The ghostly winter silence had given way to the great spring murmur of awakening life.—Jack London, The Call of the Wild
Last weekend we took advantage of the spectacular weather and visited a number of our favorite birding haunts, including East Beach, Lafitte’s Cove (both Galveston Island, Texas), Pelican Island, and Brazos Bend State Park (BBSP). We visited the coastal sites with an eye toward seeing migrants, but alas there were no surprises, only the usual customers for this time of year both on the beach and in the motte.
At Brazos Bend State Park, Pilant Lake was again hopping with American Bitterns. They were busy hunting, singing, and displaying. On this visit, I caught one bird singing right out in the open in beautiful morning light around 7:45 am.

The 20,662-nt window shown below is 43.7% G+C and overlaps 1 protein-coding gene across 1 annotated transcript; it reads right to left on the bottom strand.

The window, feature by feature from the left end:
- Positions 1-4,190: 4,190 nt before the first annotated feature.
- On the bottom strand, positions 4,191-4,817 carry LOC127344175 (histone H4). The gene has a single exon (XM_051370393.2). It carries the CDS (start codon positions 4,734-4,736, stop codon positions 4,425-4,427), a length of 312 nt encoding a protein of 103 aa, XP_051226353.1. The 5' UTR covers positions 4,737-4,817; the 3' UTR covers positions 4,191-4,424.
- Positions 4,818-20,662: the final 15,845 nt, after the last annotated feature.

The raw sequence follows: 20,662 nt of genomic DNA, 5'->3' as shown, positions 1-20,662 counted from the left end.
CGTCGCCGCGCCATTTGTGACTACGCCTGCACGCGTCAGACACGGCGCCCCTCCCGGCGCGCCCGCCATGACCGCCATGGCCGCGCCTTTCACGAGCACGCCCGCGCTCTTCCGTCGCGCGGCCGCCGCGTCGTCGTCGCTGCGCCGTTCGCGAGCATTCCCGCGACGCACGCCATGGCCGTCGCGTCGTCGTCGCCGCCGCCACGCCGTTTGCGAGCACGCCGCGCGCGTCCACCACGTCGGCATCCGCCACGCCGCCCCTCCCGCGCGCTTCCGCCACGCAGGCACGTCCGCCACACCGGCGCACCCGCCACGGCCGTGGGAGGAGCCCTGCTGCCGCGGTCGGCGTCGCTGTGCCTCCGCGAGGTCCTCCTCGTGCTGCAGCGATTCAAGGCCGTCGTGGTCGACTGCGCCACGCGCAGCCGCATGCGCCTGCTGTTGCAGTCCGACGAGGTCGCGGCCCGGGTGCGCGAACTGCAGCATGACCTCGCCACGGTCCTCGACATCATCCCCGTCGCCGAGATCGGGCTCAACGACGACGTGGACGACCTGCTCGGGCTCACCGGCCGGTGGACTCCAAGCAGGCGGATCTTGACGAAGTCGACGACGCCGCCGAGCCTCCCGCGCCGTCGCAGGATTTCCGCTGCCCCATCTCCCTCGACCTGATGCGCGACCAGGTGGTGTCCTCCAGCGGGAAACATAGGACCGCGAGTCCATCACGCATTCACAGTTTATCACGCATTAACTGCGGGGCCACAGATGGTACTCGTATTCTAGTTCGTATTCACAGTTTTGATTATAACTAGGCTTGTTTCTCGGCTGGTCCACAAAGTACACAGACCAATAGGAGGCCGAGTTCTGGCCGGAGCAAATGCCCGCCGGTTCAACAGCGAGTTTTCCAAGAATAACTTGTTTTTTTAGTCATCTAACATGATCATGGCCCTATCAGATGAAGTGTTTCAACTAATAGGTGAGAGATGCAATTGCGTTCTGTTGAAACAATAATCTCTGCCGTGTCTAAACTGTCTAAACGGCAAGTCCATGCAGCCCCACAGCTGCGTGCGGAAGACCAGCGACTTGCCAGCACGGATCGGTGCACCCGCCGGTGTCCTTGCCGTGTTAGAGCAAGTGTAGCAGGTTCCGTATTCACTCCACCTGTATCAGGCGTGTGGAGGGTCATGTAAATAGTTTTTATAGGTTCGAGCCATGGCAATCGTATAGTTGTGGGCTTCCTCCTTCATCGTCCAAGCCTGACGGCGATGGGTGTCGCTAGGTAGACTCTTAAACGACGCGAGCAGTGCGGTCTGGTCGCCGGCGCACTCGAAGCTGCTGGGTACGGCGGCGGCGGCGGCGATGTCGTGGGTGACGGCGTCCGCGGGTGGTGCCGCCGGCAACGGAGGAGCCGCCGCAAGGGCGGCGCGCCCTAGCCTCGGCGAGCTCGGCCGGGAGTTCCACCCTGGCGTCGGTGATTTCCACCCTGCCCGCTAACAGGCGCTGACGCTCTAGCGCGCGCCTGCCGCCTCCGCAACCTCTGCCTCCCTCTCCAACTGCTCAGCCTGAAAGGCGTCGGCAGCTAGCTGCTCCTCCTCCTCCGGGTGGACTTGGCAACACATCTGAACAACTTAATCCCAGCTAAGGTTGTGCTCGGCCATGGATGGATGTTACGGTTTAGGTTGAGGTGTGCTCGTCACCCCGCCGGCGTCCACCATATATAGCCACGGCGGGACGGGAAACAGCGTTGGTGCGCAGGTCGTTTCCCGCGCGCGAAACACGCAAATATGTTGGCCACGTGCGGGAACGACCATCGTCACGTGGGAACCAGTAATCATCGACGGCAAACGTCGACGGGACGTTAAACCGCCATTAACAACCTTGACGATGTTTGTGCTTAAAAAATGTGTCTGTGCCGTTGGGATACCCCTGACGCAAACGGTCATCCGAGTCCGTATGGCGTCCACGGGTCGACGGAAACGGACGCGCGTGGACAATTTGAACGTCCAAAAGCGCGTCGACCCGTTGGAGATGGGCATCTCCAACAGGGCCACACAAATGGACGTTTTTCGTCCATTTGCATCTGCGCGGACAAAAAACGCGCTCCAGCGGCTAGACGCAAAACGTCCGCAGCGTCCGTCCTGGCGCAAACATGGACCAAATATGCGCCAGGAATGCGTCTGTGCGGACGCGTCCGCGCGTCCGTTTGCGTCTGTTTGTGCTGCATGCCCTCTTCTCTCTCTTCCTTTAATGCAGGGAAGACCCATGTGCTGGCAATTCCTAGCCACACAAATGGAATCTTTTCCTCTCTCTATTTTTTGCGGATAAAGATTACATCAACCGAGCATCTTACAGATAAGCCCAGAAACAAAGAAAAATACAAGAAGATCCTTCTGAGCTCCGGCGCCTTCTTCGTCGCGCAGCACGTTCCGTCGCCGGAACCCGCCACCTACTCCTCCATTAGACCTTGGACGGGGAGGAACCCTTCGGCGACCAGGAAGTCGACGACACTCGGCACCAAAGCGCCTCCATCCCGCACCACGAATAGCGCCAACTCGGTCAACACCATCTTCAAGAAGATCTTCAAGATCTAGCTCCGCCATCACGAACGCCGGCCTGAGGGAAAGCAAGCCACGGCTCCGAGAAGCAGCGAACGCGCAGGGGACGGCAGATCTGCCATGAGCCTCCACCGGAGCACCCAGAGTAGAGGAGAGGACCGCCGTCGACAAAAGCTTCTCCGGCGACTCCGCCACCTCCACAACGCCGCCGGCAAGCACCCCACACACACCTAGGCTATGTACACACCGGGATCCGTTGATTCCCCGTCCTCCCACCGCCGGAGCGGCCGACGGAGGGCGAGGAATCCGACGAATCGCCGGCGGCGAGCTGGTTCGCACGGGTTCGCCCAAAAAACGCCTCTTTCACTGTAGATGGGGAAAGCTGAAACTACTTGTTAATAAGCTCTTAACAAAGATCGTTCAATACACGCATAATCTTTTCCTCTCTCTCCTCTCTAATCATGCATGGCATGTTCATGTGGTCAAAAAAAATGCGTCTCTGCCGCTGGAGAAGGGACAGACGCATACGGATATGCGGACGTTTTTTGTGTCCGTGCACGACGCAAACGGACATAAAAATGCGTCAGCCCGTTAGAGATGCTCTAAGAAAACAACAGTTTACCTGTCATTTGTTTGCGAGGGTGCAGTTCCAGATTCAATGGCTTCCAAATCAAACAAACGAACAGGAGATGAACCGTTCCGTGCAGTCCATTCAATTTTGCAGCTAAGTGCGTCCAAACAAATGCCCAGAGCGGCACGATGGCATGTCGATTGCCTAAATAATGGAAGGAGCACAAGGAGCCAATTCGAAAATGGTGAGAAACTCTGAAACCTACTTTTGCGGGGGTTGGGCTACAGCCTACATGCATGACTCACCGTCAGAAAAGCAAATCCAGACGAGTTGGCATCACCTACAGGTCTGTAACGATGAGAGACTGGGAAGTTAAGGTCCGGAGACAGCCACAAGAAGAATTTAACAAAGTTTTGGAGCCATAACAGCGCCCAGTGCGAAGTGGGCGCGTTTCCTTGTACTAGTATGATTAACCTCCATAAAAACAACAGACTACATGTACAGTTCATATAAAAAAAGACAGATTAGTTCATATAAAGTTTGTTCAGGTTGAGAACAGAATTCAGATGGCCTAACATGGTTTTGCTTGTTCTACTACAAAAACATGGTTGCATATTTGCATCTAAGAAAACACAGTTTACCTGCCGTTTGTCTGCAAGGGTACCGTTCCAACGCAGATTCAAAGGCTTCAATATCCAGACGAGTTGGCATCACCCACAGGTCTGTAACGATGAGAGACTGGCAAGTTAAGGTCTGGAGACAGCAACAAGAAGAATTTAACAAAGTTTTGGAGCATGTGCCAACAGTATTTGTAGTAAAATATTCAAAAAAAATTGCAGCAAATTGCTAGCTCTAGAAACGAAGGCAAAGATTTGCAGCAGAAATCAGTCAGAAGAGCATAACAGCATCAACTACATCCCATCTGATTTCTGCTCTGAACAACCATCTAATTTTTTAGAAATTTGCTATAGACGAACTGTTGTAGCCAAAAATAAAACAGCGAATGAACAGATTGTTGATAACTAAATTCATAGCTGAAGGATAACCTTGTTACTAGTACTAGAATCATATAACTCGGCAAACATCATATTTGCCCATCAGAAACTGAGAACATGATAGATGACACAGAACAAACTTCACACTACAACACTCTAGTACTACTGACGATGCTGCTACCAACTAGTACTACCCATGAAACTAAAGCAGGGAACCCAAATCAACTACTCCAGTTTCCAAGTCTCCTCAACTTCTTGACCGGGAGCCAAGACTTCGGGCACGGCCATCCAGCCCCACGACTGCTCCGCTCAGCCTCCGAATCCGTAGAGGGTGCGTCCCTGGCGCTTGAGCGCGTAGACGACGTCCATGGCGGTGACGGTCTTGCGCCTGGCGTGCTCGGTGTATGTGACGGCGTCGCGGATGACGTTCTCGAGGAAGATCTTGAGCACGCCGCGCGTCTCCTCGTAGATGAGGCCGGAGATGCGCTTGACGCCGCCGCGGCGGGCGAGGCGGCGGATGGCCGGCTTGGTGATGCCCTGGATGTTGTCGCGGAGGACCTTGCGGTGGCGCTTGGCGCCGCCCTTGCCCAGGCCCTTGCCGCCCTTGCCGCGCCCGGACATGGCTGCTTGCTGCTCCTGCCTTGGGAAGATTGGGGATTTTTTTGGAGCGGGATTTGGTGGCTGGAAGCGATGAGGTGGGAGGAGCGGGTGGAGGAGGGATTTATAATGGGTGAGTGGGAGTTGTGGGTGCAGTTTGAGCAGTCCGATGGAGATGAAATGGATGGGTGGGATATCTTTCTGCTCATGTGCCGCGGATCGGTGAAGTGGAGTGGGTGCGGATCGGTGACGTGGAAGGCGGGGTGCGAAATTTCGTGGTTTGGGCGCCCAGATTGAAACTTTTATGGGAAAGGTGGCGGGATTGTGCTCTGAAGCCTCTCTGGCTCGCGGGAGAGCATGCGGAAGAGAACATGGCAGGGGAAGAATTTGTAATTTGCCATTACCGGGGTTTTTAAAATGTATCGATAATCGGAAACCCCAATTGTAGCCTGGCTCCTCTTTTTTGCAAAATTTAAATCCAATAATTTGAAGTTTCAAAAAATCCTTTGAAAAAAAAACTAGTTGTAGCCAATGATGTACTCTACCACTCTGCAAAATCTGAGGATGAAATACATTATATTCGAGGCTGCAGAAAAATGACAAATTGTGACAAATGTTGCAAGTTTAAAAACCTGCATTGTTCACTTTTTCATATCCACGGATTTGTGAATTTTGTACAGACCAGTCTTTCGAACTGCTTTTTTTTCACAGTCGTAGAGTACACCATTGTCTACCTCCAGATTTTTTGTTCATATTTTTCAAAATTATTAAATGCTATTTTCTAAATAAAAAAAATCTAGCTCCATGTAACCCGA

The song of the American Bittern, expressed onomatopoetically as oonk-a-loonk, is sometimes described as territorial and likely has a significant infrasonic component, below the threshold of human hearing. The singing is accompanied by a labored-looking performance in which the feathers of the head, neck, and shoulders (white shoulder plumes) are repeatedly roused and flattened. The beak is snapped shut producing a click that is apparently part of the song.
A bittern’s song is clearly aimed at other bitterns in the marsh as they answer each others’ calls. What exactly is being communicated is in question as these birds are on their way to breeding grounds far north of coastal Texas, and they are not likely carving out territories at BBSP. Perhaps they are merely exercising and practicing for the important performances to come on actual breeding grounds.
The series of six images below records one song, a wavelength, if you will, within a performance that may contain many repetitions of the same. All images were taken with a Canon EOS 7D + 600mm f/4L IS (+1.4x TC) under natural light, and are uncropped. Something approximating 0.5 seconds separates each frame.
©2015 Christopher R. Cunningham. All rights reserved. No text or images may be duplicated or distributed without permission.